Trade Dress Legal Definition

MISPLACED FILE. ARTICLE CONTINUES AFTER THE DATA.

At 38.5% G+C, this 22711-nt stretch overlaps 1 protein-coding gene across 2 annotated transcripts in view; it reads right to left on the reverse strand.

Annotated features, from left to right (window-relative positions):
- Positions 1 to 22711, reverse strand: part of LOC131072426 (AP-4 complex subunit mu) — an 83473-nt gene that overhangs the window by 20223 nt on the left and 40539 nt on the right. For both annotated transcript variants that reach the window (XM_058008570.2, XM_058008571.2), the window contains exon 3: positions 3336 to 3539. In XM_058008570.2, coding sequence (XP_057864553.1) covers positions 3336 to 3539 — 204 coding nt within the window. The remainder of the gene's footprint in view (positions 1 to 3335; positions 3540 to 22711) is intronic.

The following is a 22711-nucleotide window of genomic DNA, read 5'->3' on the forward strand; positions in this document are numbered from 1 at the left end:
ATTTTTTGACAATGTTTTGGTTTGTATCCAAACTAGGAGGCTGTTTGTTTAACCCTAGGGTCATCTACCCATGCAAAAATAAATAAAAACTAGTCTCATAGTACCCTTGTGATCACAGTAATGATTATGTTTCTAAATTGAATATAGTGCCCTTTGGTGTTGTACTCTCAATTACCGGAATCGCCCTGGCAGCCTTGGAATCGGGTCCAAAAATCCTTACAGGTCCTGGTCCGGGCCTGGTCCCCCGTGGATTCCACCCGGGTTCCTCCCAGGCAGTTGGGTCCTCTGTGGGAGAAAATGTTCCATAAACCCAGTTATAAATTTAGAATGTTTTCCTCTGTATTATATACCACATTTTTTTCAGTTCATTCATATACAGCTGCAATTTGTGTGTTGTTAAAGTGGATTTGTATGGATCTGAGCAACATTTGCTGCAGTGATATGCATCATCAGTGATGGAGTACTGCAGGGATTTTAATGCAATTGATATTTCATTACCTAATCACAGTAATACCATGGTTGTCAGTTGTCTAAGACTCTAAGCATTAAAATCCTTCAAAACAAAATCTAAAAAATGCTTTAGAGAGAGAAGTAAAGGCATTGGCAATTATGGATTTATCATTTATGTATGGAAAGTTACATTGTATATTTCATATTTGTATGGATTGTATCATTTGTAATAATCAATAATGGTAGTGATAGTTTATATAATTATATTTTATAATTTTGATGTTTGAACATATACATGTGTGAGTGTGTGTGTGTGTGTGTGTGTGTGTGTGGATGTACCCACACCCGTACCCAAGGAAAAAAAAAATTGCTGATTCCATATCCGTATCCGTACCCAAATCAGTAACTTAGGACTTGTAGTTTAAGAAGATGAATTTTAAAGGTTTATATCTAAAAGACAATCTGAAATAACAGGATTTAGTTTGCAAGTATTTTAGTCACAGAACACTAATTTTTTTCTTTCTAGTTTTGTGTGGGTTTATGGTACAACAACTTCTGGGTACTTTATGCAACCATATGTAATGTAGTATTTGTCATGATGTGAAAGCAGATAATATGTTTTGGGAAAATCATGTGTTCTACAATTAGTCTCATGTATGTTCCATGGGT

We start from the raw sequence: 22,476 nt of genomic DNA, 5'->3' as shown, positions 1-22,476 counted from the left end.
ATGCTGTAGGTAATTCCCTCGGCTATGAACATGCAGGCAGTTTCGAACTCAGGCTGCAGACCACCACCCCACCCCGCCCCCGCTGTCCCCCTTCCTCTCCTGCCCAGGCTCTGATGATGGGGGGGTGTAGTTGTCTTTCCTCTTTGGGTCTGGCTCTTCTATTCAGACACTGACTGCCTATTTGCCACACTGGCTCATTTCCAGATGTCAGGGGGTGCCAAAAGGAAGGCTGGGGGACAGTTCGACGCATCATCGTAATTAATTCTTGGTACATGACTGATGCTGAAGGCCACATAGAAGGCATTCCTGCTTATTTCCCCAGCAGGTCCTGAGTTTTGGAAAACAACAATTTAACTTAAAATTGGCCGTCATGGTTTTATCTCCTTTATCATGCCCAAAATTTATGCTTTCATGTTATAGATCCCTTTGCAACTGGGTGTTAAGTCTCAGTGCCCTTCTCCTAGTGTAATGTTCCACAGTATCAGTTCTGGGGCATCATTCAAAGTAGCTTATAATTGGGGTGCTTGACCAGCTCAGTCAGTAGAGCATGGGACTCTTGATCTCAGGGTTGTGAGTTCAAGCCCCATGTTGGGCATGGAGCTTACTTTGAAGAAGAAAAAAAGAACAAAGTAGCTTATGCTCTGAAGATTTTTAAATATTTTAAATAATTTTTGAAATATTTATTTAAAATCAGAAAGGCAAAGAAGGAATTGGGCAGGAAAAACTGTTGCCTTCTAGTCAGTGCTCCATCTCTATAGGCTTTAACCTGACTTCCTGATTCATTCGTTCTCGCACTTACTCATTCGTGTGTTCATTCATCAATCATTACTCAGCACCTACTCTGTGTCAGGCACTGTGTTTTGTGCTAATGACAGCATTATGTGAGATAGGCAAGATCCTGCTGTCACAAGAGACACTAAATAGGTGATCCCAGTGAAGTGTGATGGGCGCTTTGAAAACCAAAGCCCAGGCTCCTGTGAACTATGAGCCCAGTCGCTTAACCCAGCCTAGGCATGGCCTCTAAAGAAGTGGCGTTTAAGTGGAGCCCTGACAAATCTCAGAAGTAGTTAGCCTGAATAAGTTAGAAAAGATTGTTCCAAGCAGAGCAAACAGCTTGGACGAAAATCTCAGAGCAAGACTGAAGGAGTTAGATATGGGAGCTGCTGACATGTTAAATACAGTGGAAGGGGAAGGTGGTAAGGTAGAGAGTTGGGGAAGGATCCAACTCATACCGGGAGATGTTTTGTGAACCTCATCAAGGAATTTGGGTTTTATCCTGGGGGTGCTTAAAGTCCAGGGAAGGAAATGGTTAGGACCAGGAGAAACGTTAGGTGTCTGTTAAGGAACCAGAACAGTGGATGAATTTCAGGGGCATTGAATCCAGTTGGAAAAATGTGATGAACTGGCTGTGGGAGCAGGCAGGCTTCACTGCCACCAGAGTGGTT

Courts in California and elsewhere have consistently given a broad interpretation to terms such as "arising out of" in various kinds of insurance provisions. (See Acceptance Ins. Co. v. Syufy Enterprises (1999) 69 Cal. App. 4th 321, 328-329 81 Cal. Rptr. 2d 557, and cases cited.) "It is settled that this 'arising out of' language does not import any particular standard of causation or theory of liability into an insurance policy. Rather, it broadly links a factual situation with the event creating liability, and connotes only a minimal causal connection or incidental relationship." (Id. at p. 328.) Thus, if there is a minimal causal connection between appellants' injury and "trademark infringement," as used in the Canadian policy, appellants' claim is not within the coverage of the policy. What is meant by the term "trade dress" is explained in the Restatement Third of Unfair Competition, as follows: "The term 'trade dress' is often used to describe the overall appearance or image of goods or services as offered for sale in the marketplace. 'Trade dress' traditionally includes the appearance of labels, wrappers, and containers used in packaging a product . . . . Although not originally classified as 'trademarks,' distinctive packaging . . . was afforded protection through the common law action for 'unfair competition.' . . . Nonfunctional packaging . . . is eligible for registration as a trademark under the Lanham Act, and unregistered features are protectable under 43(a) of the Act (15 U.S.C. 1125(a)). . . ." (Rest.3d Unfair Competition, 16, com. a, p. 157.) The Lanham Act defines "trademark" as including "any word, name, symbol, or device, or any combination thereof . . . ." (15 U.S.C. 1127.) Package design may be registered as a trademark under the Lanham Act. (E.g., Application of World's Finest Chocolate, Inc. (C.C.P.A. 1973) 474 F.2d 1012 design and shape of candy packaging; Application of Swift & Co. (C.C.P.A. 1955) 223 F.2d 950 (Swift & Co.).) The package at issue in Swift & Co. was a round can containing a household cleanser; the label consisted of two horizontal bands of polka dot design in red background and white dots separated by a white band with the words "Swift's Cleanser," repeated, and other printed matter. The court held: "We think appellant's polka dot banding design is a trade-mark 'device' distinguishing its product from articles of like kind sold by others, and that it is so recognized by the public as a primary means of identification." ( Swift & Co., supra, 223 F.2d at p. 955.) The Restatement discusses the relationship between trademarks and trade dress, as follows: "The law of trademarks deals primarily with designations consisting of words or other symbols used to indicate the source of goods or services. However, the manner in which the goods or services are presented to prospective purchasers, or the physical features of the product itself, may also serve as an indication of source. Source significance may attach, for example, to the overall appearance of a product or its packaging, or to some specific element or aspect of that appearance. the appearance i.e., the trade dress then functions as a trademark, distinguishing the goods or services of one seller from those of others." ( Rest.3d Unfair Competition, 16, com. a, p. 157.) That trade dress is a species of trademark is persuasively articulated in Blau Plumbing, Inc. v. S.O.S. Fix-It, Inc. (7th Cir. 1986) 781 F.2d 604 (Blau). In that case the appellant insisted that it was claiming an infringement of trade dress, not trademark. the court responded: "There is probably no substantive legal difference between these terms, and certainly none that helps the appellant. It is of course true that section 43(a) of the Lanham Act (15 U.S.C. 1125(a)) is not limited to trademark infringement. In fact it does not mention trademarks. It provides a remedy for trademark infringement only because that is a type of unfair competition, and it provides a remedy for other types as well. 'Trade dress,' a commonly used term in the law of unfair competition, denotes the form in which a producer presents his brand to the market; thus a label, a package, even the cover of a book might be trade dress. . . . If a seller adopts a trade dress confusingly similar to a competitor's, this is unfair competition actionable under section 43(a). . . . Because the statute is not limited to trademark infringement and in any event protects unregistered (common law) trademarks as well as federally registered trademarks, courts have generally not thought it important whether trade dress is a form of trademark; but it is, as the appellant implicitly acknowledges by its heavy reliance on Chevron Chemical Co. v. Voluntary Purchasing, Inc. 659 F.2d 695 (5th Cir.1981), certiorari denied (1982) 457 U.S. 1126 102 S. Ct. 2947, 73 L. Ed. 2d 1342 (Chevron). The plaintiff's trade dress in that case consisted of its registered trademark (the brand name) plus the distinctive design that formed the background on which the name was printed on the package in which the plaintiff's product was sold to the consumer. Hence the suit was essentially one to enforce a common law trademark in an ensemble consisting of the trade name and the background design. the court of appeals applied the principles of trademark law, see id. at 702, prompting one commentator to remark that the case 'brought trade dress cases into the mainstream of trademark law.' . . . and high time. . . ." (Blau, supra, 781 F.2d. at p. 608, citations omitted.) In Two Pesos, Inc. v. Taco Cabana, Inc. (1992) 505 U.S. 763 112 S. Ct. 2753, 120 L. Ed. 2d 615 (Two Pesos), the Supreme Court agreed with the reasoning in Chevron and Blau. the court held that if the trade dress, for which protection is claimed under section 43(a) of the Lanham Act (15 U.S.C. 1125(a)), is inherently distinctive, it is capable of identifying products as coming from a specific source, and secondary meaning is not required for recovery. "This is the rule generally applicable to trademarks, and the protection of trademarks and trade dress under 43(a) serves the same statutory purpose of preventing deception and unfair competition. There is no persuasive reason to apply different analysis to the two." (505 U.S. at p. 773 112 S. Ct. at p. 2760.) This discussion has demonstrated that trade dress and trademarks may be registered under the Lanham Act, in which event they will be protected under section 32(1)(a) of the act (15 U.S.C. 1114(1)(a)), or they may be unregistered, in which case they may be protected under section 43(a) of the act (15 U.S.C. 1125(a)). Appellants in this case obtained protection for their registered trademark under section 32(1)(a), and they obtained protection for their unregistered trademark and the trade dress associated with both marks under section 43(a). Two Pesos, Blau, and Chevron demonstrate that false designation of origin claims brought under section 43(a) of the act, whether technically involving infringement of trademark or trade dress, are treated identically insofar as the elements necessary to establish those claims. Our discussion of the relationship between infringement of trademarks and trade dress has focused on the meaning the law attaches to those terms. The issue remains whether the ordinary and popular sense of "infringement of trademark . . . by use thereof on or in connection with goods or products . . . sold oroffered for sale" would be understood to include, in the circumstances of this case, both trademark and trade dress. A well-known general dictionary defines "trademark infringement" as "an appropriation or imitation that is likely to deceive ordinary or unwary buyers into accepting the goods of one trader as those of another--compare Unfair Competition." (Webster's 3d New Internat. Dict. (1993) p. 2422, col. 1.) This definition is easily broad enough to take in both the overall appearance of a product's packaging (i.e., trade dress) and the trademark used on the packaging.